Brain research to help identify drivers losing concentration at wheel

Brain scanning on computer during Ford study

Ford is pioneering new brain research that could ultimately lead to a faster and more accurate way to detect when the driver is starting to switch off behind wheel. LICENSE EXPIRES: perpetual. LICENSE BY: Makerhouse Europe. LICENSE SCOPE: A - Earned editorial, press releases, press kits, B - All non-broadcast digital and online media, D - All print media (newspaper, magazine etc). REGION: GLOBAL. COPYRIGHT AND IMAGE RIGHTS: This content is solely for editorial use and for providing individual users with information. Any storage in databases, or any distribution to third parties within the scope of commercial use, or for commercial use is permitted with written consent from Ford of Europe GmbH only.

Would you appreciate a gentle nudge when you’re starting to switch off while driving?

Well it could soon be a possibility, as one car firm has teamed up with neuroscientists to develop a more reliable way of detecting whether motorists are tired, distracted or not concentrating at the wheel.

‘Of critical importance’

Ford says notifying drivers who are tired or distracted would help keep other road users safe, as driver fatigue is cited as a contributing factor in up to 25% of fatal and serious road accidents.

Stefan Wolter, research engineer at Ford of Europe, said: “The brain processes huge amounts of information when we are driving, but that may change as driver assistance technologies do some of the driving for us. Drivers also get tired and their minds can wander. Identifying more quickly when this happens could be of critical importance.”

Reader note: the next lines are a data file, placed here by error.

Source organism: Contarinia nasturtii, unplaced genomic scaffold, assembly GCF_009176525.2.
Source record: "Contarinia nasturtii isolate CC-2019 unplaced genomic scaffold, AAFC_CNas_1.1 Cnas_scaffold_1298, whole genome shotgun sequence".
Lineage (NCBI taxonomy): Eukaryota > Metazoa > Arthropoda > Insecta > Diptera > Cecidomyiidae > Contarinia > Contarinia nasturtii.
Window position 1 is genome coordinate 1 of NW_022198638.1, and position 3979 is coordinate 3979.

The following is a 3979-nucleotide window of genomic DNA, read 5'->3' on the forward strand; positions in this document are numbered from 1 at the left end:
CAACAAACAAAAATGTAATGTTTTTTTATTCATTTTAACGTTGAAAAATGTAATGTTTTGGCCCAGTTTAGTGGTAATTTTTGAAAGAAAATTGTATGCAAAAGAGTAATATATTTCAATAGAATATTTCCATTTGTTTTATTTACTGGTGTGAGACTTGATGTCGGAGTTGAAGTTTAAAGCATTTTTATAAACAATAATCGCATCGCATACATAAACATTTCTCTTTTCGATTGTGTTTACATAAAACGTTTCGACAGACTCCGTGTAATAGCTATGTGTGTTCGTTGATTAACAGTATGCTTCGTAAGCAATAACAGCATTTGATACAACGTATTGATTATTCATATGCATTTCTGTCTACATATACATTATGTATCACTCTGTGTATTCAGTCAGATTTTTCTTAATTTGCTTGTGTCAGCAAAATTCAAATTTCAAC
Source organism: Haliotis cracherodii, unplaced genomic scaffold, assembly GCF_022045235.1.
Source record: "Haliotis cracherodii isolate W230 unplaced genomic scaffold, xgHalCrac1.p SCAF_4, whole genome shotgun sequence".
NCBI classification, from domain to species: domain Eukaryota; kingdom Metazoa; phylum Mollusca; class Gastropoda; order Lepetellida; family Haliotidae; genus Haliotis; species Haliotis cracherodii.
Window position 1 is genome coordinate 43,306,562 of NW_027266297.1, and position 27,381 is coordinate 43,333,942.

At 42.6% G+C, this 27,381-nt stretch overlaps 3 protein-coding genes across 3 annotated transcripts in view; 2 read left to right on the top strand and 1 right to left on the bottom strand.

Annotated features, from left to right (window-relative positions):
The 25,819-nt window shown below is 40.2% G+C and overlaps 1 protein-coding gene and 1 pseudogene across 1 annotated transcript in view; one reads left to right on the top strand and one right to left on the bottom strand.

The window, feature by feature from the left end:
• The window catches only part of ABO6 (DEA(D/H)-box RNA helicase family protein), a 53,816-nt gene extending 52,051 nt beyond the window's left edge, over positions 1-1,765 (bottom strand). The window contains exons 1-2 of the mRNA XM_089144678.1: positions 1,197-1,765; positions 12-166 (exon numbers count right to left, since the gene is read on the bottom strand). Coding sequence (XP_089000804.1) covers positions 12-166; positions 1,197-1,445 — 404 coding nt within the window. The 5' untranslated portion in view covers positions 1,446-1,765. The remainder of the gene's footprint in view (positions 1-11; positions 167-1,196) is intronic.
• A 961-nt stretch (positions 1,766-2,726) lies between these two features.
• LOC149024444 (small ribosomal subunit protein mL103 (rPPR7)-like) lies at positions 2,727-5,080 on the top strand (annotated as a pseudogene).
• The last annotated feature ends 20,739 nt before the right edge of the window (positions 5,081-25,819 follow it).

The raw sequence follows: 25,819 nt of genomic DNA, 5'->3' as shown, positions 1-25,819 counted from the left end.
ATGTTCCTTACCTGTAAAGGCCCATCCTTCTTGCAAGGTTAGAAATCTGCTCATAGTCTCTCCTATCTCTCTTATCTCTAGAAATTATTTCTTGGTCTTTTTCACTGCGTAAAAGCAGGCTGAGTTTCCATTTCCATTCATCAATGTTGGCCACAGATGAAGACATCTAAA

By working with neuroscientists from Uniklinik RWTH Aachen in Germany, Ford hopes identifying the brain responses that highlight concentration lapses will help match up scans up with physical manifestations, such as changes in heart rate or breathing.

If a driver isn’t concentrating, for example, a change in their heartbeat could be detected using wearable technology. This could then be used to alert the driver in real time.

The study involves participants using an automated driving simulator, as they lie inside an MRI machine, which will scan their brain activity.

The scenario is a three-lane motorway at night, where the vehicle in the middle lane suddenly brakes. It will then be up to the participant to overtake and move the car to the left or right using a handheld device. Researchers will monitor how quickly participants react.

Professor Klaus Mathiak M.D. Ph.D. head of Psychoneurobiology and lead consultant for Psychosomatic Medicine, Uniklinik RWTH Aachen, said: “We believe that by capturing this data we could one day be able to generate unique physiological driver fingerprints so that drivers of the vehicles of the future can be prepared to react and to intervene immediately in case it is required.”

Automated driving expected soon

In April, the Department for Transport (DfT) announced self-driving vehicles could hit UK roads by the end of 2021, with Automated Lane Keeping Systems (ALKS) the first example of self-driving technology.

While the driver will hand over control to the technology – which will constantly monitor speed and keep a safe distance from cars – they will also need to stay alert enough to be able to take back control if requested by the system. This is where the work by Ford and Uniklinik RWTH Aachen could prove especially useful.

To find out what people think about automated driving, read our report that reveals nearly half of Brits trust their own skills over driverless cars.

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